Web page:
Traumatic Myocarditis in Cats
The prevalence of serious arrhythmias after blunt trauma is relatively low but some patients develop clinically important rhythm disturbances following trauma to the heart. Therefore, the heart rhythm of all victims of trauma should be carefully assessed.
Traumatic myocarditis is the term applied to the syndrome of arrhythmias – irregular heartbeats – that sometimes complicates a blunt trauma injury to the heart. It is a misnomer, because heart muscle injuries are more likely to take the form of cell death than inflammation (as the term myocarditis suggests). Direct heart injury may not be necessary for development of post traumatic arrhythmia. Non-heart related conditions are likely to have equal or greater importance in causing arrhythmias.
Ventricular tachyarrhythmias (abnormal patterns of electrical heart beat activity starting in the ventricles) occur in most affected patients. Ventricular rhythms that complicate blunt trauma are often relatively slow and are detected only during pauses in the normal rhythm. They are most appropriately referred to as accelerated idioventricular rhythms (AIVRs), which is recognized by a heart rate that is greater than 100 beats per minute (bpm) but generally less than 160 bpm. Usually, these rhythms are harmless. However, dangerous ventricular tachycardias can also complicate a blunt trauma and can also evolve from seemingly benign AIVRs, placing the patient at risk for sudden death.
Symptoms and Types
- Suffered trauma 48 hours or less before signs appeared
- Possible arrhythmias
- Possible rapid, irregular rhythms
- Signs of poor blood flow to the body:
- Blunt trauma, most often road accidents
- Low oxygen in the blood
- Autonomic (the part of the nervous system that regulates involuntary action, like digestion, heart beat, etc.) imbalance
- Electrolyte imbalances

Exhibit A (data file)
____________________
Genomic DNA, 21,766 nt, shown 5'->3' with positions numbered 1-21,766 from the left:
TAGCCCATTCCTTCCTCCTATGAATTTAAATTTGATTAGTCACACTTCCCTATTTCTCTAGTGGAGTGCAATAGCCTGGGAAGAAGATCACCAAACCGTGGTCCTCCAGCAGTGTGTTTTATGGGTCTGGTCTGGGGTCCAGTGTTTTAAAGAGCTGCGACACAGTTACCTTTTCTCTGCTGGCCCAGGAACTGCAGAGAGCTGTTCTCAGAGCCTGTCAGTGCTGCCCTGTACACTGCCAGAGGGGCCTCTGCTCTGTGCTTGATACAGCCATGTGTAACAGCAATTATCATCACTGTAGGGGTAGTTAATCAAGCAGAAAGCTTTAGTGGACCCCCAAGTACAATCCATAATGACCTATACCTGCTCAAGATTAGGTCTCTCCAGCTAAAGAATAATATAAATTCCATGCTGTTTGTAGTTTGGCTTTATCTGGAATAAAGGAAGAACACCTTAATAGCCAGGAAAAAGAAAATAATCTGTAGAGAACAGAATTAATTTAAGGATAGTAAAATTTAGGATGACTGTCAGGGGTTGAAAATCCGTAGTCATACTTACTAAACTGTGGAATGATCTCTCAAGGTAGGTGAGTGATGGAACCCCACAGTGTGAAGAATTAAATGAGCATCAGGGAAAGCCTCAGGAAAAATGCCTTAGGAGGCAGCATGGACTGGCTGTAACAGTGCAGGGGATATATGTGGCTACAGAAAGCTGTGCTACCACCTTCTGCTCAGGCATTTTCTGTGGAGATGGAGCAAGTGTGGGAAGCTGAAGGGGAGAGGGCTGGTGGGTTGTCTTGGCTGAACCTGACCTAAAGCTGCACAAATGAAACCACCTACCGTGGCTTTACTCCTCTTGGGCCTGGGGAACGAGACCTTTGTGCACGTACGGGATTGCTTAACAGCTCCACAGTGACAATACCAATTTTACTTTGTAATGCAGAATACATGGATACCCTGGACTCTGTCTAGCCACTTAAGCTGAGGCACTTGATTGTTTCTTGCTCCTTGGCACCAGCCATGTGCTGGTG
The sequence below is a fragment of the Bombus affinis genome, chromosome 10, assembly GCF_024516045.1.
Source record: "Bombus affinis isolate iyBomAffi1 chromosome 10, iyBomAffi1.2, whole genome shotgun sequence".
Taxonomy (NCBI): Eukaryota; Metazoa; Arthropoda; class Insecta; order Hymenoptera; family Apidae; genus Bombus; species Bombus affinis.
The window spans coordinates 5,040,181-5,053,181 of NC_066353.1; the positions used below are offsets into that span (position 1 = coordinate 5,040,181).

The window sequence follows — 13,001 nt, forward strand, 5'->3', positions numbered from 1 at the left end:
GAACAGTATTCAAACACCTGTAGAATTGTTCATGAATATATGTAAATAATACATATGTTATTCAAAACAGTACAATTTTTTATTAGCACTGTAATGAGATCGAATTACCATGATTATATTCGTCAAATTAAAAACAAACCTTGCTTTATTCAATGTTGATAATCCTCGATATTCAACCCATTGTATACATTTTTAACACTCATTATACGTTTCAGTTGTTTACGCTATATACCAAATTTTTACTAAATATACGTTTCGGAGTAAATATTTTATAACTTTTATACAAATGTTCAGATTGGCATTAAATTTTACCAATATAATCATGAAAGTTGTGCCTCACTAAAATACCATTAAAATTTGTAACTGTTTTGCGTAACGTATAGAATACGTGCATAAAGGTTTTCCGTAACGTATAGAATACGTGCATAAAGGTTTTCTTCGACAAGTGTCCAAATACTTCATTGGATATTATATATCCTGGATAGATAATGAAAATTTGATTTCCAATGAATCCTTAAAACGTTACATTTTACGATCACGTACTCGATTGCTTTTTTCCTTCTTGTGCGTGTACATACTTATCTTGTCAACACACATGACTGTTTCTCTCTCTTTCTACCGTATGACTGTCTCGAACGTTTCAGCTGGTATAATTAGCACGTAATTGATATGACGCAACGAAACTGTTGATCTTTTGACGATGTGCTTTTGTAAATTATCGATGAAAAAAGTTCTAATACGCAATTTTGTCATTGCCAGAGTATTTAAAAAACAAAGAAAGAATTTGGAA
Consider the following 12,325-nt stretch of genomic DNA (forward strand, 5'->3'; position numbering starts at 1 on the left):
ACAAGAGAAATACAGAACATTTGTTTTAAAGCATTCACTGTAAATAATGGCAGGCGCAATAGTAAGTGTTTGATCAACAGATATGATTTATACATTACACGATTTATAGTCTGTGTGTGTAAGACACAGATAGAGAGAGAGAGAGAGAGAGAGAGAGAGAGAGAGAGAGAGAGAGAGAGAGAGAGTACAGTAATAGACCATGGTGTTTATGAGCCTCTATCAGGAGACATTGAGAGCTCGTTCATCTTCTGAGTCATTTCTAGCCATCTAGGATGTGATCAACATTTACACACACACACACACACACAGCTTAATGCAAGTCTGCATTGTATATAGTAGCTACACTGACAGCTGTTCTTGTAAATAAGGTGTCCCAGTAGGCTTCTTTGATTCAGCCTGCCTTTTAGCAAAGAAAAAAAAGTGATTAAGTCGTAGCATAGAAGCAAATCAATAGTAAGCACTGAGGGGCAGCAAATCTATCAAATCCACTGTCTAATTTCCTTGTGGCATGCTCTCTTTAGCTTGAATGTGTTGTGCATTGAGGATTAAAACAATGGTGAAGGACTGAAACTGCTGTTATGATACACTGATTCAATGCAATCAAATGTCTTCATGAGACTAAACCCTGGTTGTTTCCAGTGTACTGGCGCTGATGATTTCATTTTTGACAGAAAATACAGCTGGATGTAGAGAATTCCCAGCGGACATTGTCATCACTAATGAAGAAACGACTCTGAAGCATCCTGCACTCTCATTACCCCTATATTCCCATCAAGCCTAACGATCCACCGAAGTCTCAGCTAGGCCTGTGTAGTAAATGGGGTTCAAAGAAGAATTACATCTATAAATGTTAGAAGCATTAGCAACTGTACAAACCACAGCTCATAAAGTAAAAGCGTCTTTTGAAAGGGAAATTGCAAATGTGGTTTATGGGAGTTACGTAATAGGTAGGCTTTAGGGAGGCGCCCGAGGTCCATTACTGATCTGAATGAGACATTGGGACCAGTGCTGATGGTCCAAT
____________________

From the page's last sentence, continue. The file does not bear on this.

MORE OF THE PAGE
- Acid-base disturbances
Your veterinarian will perform a thorough physical exam on your cat, taking into account the background history of symptoms and possible incidents that might have led to this condition. A complete blood profile will be conducted, including a chemical blood profile, a complete blood count, a urinalysis and an electrolyte panel. Blood tests can be done to check for high serum troponin concentrations, a protein that is involved in the regulation of cardiac muscle contractions, which would suggest myocardial necrosis.
Arterial blood gas analysis and pulse oximetry should be used to determine if the patient is lacking in blood oxygen (hypoxemic).
Further diagnostic testing will include X-ray imaging to determine the type of traumatic injuries that are present, and electrocardiogram (ECG) to analyze the ventricular arrhythmias.
Your cat will be given fluid therapy with electrolytes (if needed) and prescribed painkillers. Oxygen therapy should be given if your cat is hypoxemic. If pneumothorax (air free in the chest cavity - outside the lungs) is present, it will be treated. Antiarrhythmic therapy will only be given if your cat has AIVRs and clinical signs of arrhythmia.
Living and Management
Arrhythmias due to blunt trauma tend to resolve spontaneously within 2-3 days of the beginning of treatment. Anti-arrhythmic therapy can be discontinued after 2-5 days. Although dangerous arrhythmias occasionally complicate blunt trauma, the prognosis for a full recovery usually depends on the severity of extracardiac (outside the heart) injury.
The prediction of a disease’s outcome in advance
An in-depth examination of the properties of urine; used to determine the presence or absence of illness
A medical condition in which gas or air collects in the pleural space
The inflammation of myocardium
A record of the activity of the myocardium
Not being able to cause harm; the opposite of malignant.
A condition of dead tissue